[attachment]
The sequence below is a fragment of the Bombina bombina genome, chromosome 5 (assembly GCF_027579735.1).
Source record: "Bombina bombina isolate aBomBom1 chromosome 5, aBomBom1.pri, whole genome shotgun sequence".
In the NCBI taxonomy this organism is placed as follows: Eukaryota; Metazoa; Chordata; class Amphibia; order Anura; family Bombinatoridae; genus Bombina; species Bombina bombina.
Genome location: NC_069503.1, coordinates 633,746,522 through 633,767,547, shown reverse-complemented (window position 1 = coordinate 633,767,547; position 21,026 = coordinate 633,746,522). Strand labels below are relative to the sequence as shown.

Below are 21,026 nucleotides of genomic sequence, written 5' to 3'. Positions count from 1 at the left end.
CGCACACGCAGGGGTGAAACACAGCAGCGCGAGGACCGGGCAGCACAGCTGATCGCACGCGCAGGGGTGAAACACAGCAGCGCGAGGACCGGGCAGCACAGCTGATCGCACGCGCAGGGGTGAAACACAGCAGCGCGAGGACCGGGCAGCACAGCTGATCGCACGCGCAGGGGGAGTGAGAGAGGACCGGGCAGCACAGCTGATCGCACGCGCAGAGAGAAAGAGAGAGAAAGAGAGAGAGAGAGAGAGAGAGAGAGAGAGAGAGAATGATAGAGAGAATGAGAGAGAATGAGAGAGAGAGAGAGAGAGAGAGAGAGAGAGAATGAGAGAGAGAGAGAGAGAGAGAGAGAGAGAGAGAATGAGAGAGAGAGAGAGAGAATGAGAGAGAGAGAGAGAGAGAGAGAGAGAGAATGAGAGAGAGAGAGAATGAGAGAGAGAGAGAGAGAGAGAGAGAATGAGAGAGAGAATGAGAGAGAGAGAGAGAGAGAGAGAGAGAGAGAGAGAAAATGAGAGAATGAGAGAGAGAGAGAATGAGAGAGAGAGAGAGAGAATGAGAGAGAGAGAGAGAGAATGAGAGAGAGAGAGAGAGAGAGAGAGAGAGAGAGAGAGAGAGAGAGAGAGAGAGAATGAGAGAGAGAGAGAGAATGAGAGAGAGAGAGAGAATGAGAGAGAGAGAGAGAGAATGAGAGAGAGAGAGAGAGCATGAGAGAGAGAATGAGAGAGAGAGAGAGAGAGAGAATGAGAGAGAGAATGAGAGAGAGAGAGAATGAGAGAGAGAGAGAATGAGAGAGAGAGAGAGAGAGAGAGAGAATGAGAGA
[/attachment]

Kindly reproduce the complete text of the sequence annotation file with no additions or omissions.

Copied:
The sequence below is a fragment of the Bombina bombina genome, chromosome 5 (assembly GCF_027579735.1).
Source record: "Bombina bombina isolate aBomBom1 chromosome 5, aBomBom1.pri, whole genome shotgun sequence".
In the NCBI taxonomy this organism is placed as follows: Eukaryota; Metazoa; Chordata; class Amphibia; order Anura; family Bombinatoridae; genus Bombina; species Bombina bombina.
Genome location: NC_069503.1, coordinates 633,746,522 through 633,767,547, shown reverse-complemented (window position 1 = coordinate 633,767,547; position 21,026 = coordinate 633,746,522). Strand labels below are relative to the sequence as shown.

Below are 21,026 nucleotides of genomic sequence, written 5' to 3'. Positions count from 1 at the left end.
CGCACACGCAGGGGTGAAACACAGCAGCGCGAGGACCGGGCAGCACAGCTGATCGCACGCGCAGGGGTGAAACACAGCAGCGCGAGGACCGGGCAGCACAGCTGATCGCACGCGCAGGGGTGAAACACAGCAGCGCGAGGACCGGGCAGCACAGCTGATCGCACGCGCAGGGGGAGTGAGAGAGGACCGGGCAGCACAGCTGATCGCACGCGCAGAGAGAAAGAGAGAGAAAGAGAGAGAGAGAGAGAGAGAGAGAGAGAGAGAGAATGATAGAGAGAATGAGAGAGAATGAGAGAGAGAGAGAGAGAGAGAGAGAGAGAGAATGAGAGAGAGAGAGAGAGAGAGAGAGAGAGAGAGAATGAGAGAGAGAGAGAGAGAATGAGAGAGAGAGAGAGAGAGAGAGAGAGAGAATGAGAGAGAGAGAGAATGAGAGAGAGAGAGAGAGAGAGAGAGAATGAGAGAGAGAATGAGAGAGAGAGAGAGAGAGAGAGAGAGAGAGAGAGAAAATGAGAGAATGAGAGAGAGAGAGAATGAGAGAGAGAGAGAGAGAATGAGAGAGAGAGAGAGAGAATGAGAGAGAGAGAGAGAGAGAGAGAGAGAGAGAGAGAGAGAGAGAGAGAGAGAGAATGAGAGAGAGAGAGAGAATGAGAGAGAGAGAGAGAATGAGAGAGAGAGAGAGAGAATGAGAGAGAGAGAGAGAGCATGAGAGAGAGAATGAGAGAGAGAGAGAGAGAGAGAATGAGAGAGAGAATGAGAGAGAGAGAGAATGAGAGAGAGAGAGAATGAGAGAGAGAGAGAGAGAGAGAGAGAATGAGAGA